Never posted anything about Cuba before and then two show up at once. Regardless of what the hard of thinking might say, Castro hasn't come out as a convert to neoliberalism and said Cuban "socialism" is a failure. No one reading his interview in Atlantic Magazine could possibly reach this conclusion, unless they hate the regime and/or are grinding the market fundamentalist axe. Sadly, for a man as verbose and expansive as Castro his discussion of Cuba's "failure" is rather truncated. Perhaps AM are holding back the best bits for next issue. The relevant bits and pieces are:
I asked him if he believed the Cuban model was still something worth exporting.Hardly a disavowal of the Cuban revolution. It seems the government are taking a leaf out of the Chinese book and allowing a controlled return of the market in certain sectors of the economy. Whether they will avoid the inequalities and social problems those reforms have brought to China remain to be seen. But the much smaller size and population of the island means the party/state bureaucracy can monitor their reforms more closely (as Andy has variously written, despite China's foreboding and brutal reputation, the state is quite institutionally weak outside its Eastern heartlands). Cuba also has its own homegrown experience of the blackmarket to draw on: the impact this has had on Cuba's social fabric and the contradictions set in train will, if state planners have any sense, inform the introduction and condition the reviews of the reforms' performance.
"The Cuban model doesn't even work for us anymore," he said.
This struck me as the mother of all Emily Litella moments. Did the leader of the Revolution just say, in essence, "Never mind"?
I asked Julia to interpret this stunning statement for me. She said, "He wasn't rejecting the ideas of the Revolution. I took it to be an acknowledgment that under 'the Cuban model' the state has much too big a role in the economic life of the country."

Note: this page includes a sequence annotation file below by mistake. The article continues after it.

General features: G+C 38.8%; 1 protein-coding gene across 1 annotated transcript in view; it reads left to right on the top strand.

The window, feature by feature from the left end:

Julia pointed out that one effect of such a sentiment might be to create space for his brother, Raul, who is now president, to enact the necessary reforms in the face of what will surely be push-back from orthodox communists within the Party and the bureaucracy. Raul Castro is already loosening the state's hold on the economy. He recently announced, in fact, that small businesses can now operate and that foreign investors could now buy Cuban real estate. (The joke of this new announcement, of course, is that Americans are not allowed to invest in Cuba, not because of Cuban policy, but because of American policy. In other words, Cuba is beginning to adopt the sort of economic ideas that America has long-demanded it adopt, but Americans are not allowed to participate in this free-market experiment because of our government's hypocritical and stupidly self-defeating embargo policy. We'll regret this, of course, when Cubans partner with Europeans and Brazilians to buy up all the best hotels)
From the standpoint of maintaining Cuba as a bastion of anti-capitalism in the Western hemisphere and given the present balance of forces in the world, these reforms are probably necessary. Cuba is no North Korea located in sunnier climes, but the longer it carries on in the old way the more likely the economy will seize up. That said market reform will certainly exacerbate and generate contradictions within Cuban society, but at the same time they offer an opportunity for developing cooperatives, encouraging debate on various types of ownership and could add to the pressure for democratisation (there seems to be a real movement in Cuba pushing in this direction).